Thursday, July 15, 2010

Review - The Shallows by Nicholas Carr

On a never ending flight from Lisbon back to San Francisco I finished reading the latest book from Nicholas Carr: "The Shallows - What the Internet is doing to our brains". The book is a very extended version of an article Carr wrote a few years ago enteitled "Is Google Making us stupid" that can be read online. If you like that article you will probably find the book interesting as well.

In the book (and article) Carr tries to convince the reader that the internet is reducing our capacity to read deeply. He acknowledges that there is no turning back to a world without the internet and he does not offer any solutions, just the warning. He explains how the internet, as many other communication revolutions (printing press, radio, etc), changes how we perceive the world. In a very material way, it changes our brain as we interact with the web and learn to use it. He argues that the web promotes skimming the surface of every web page and that the constant distractions (email, social networks) are addictive. This addiction can even be explained by an ancient species need to constantly be on the look out for changes in our environment. So, by promoting this natural and addictive shallow intake of information, the internet is pushing aside the hard and deep type of reading that has been one of mankind's greatest achievements.

After reading all of this I should be scared. I easily spend more than ten hours a day on these interwebs and my job as a researcher depends crucially on my capacity to read deeply other scientific works, reason about them, come up with hypothesis, experiments etc. So, why I am still writing this blog post instead of sitting in some corner reading some very large book ? Probably because I do not share Nicholas Carr's pessimist view. I actually agreed with a lot more things that I was expecting to before reading the book. I certainly believe that, like any other tool, the internet changes our brains as we used it. I agree also that reading online promotes this skimming behavior that the book describes. I observe the same from my own experience. What I find hard to believe is that the internet will result in the utter destruction of mankind as we know it (* unless saved by The Doctor).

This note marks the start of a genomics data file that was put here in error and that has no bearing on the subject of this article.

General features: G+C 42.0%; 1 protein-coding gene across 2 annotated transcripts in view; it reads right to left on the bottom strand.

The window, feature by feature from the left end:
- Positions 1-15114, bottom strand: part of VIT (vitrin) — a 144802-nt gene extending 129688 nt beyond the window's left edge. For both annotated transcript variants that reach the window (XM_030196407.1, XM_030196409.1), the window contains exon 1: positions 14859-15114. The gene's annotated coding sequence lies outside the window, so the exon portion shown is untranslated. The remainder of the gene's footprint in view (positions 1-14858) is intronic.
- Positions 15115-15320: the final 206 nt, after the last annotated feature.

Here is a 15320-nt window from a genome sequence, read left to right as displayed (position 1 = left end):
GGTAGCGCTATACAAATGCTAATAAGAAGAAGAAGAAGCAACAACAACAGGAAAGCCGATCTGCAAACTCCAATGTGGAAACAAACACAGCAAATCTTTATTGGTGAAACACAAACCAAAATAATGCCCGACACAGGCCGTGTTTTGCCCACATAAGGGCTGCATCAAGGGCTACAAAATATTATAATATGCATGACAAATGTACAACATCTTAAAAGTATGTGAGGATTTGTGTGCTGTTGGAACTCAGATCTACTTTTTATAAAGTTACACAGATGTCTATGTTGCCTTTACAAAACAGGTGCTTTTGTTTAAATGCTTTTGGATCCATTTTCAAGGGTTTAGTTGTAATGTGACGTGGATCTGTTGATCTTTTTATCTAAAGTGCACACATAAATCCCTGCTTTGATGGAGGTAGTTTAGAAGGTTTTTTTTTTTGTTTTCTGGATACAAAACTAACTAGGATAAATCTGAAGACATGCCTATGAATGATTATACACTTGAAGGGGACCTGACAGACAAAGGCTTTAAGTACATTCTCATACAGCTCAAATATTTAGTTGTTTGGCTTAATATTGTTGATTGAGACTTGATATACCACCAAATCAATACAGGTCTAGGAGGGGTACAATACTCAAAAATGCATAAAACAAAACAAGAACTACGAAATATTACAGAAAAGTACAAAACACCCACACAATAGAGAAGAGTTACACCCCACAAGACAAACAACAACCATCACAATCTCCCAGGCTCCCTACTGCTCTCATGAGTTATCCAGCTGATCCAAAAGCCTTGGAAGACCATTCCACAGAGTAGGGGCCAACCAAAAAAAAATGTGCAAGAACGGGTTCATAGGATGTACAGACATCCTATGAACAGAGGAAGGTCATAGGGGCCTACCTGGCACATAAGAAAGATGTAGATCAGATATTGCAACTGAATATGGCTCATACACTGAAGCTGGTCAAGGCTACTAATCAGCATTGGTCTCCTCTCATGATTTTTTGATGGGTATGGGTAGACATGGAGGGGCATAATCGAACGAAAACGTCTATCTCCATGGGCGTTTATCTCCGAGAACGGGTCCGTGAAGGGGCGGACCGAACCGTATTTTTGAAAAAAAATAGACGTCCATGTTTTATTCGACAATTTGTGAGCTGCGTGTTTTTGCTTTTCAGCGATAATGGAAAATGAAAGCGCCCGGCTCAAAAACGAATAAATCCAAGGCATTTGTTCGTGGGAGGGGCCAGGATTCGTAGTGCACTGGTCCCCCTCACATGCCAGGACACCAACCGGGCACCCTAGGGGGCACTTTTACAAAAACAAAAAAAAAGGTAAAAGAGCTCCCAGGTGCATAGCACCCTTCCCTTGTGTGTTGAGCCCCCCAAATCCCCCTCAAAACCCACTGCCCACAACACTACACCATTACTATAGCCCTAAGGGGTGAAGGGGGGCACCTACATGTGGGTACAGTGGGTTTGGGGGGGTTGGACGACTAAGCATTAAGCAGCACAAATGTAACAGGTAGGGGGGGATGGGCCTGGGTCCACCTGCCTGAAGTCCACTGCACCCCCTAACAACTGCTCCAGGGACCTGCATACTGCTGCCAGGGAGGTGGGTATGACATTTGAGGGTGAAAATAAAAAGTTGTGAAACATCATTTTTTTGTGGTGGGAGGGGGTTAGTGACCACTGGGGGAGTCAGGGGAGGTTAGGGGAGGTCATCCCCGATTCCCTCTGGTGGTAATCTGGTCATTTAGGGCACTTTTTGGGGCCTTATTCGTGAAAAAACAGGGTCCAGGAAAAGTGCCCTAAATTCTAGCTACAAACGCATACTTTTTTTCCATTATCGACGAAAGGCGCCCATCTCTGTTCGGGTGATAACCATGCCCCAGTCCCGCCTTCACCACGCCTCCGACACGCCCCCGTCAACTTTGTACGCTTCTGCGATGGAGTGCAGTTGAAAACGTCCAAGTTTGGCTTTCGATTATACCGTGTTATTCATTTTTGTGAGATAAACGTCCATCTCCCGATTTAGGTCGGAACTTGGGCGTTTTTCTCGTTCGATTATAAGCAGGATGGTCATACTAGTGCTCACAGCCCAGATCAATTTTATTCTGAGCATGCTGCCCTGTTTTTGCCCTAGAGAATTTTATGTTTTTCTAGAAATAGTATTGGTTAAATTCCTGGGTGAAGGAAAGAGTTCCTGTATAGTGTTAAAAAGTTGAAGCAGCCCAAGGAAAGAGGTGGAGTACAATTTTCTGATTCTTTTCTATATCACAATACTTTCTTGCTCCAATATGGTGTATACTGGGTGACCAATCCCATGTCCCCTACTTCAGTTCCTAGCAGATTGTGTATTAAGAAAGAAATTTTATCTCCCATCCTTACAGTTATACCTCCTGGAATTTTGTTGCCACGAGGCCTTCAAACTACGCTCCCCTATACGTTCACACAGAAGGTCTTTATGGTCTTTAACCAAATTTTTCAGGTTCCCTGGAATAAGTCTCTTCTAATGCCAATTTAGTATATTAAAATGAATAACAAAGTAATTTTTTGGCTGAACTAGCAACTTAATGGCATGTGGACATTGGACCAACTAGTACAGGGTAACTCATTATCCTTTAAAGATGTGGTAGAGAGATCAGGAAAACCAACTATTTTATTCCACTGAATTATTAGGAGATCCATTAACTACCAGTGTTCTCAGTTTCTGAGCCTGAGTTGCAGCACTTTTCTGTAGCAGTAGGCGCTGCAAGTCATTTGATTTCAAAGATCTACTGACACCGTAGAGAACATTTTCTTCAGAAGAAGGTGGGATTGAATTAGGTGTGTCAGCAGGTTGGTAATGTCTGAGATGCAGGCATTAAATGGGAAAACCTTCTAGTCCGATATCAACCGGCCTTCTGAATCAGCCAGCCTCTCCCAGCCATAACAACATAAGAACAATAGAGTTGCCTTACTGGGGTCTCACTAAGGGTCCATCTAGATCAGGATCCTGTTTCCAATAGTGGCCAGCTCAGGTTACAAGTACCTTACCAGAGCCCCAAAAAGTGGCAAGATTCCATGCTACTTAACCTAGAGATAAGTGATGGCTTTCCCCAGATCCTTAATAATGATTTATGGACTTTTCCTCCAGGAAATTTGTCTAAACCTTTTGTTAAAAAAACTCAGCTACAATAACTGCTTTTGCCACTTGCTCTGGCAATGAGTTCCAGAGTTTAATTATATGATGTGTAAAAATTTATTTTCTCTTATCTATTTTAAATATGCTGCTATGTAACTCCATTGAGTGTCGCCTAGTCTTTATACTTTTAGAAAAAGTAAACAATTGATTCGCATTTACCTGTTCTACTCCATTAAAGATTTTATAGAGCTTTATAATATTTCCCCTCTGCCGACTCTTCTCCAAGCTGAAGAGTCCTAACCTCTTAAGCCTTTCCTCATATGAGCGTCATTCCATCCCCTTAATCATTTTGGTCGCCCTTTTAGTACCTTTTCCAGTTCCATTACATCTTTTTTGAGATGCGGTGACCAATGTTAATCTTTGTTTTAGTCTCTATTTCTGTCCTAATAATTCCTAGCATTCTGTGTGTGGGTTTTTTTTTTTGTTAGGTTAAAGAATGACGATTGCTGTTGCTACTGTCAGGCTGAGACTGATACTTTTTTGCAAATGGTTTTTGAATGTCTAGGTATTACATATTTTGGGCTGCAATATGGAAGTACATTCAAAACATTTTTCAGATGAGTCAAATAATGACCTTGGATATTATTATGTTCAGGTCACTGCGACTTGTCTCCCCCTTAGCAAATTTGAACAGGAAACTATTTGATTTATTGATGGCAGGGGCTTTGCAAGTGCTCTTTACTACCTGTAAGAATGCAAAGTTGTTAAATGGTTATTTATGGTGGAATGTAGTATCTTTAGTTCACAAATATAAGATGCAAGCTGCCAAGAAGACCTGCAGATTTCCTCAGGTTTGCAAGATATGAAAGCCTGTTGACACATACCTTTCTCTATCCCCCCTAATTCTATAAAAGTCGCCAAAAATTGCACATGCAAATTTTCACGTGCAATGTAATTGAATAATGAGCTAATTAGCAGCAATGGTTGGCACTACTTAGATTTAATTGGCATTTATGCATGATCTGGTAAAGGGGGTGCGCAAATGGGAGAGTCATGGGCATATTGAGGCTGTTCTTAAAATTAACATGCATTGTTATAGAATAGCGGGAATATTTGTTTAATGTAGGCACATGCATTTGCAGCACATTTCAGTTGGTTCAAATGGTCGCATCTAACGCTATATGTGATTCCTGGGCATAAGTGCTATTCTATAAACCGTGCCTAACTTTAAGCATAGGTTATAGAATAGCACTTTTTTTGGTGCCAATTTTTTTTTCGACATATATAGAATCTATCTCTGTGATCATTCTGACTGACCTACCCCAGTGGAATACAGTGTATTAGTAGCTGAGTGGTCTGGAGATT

It is just a personal experience but, despite my addiction to the internet, I haven't stopped reading "deeply". Not only is it a job requirement, I enjoy it. One of my favorite ways to spend saturday mornings is to get something to read and have long breakfast outside. At work I skim through articles and feeds to find what I need and when I do I print to read deeply. That is why I have piles of articles on my desk. This just to say that I found a way around my personal difficulty with deep reading on the computer screen. In other words, if it is required, we will find a way to do it. The internet habits that might be less conducive to deep thought are not worse than many any other addiction of our society and we have learned to cope with those.

I cannot imagine going back to a time when I would need to go to a library and painfully look for every single scientific article I wanted. Not to mention the impossibility of easily re-using other people's data and code. So even if a small but significant number of people can't find a way to cope with the lure of the snippets the advantages still overwhelmingly outnumber the disadvantages.

This topic and book have been covered extensively online. It is almost even evidence in itself that Carr is wrong that such a wealth of interesting and diverse opinions have shown up on the very technological platform that Carr is criticizing in the book (granted that some of these are also newspapers :). Examples:

Mind Over Mass Media (by Steven Pinker)
Carr's reply

Interview with Nick Carr and New York Time's blogger Nick Bilton

and for a different take on the topic here is an interview with Clay Shirky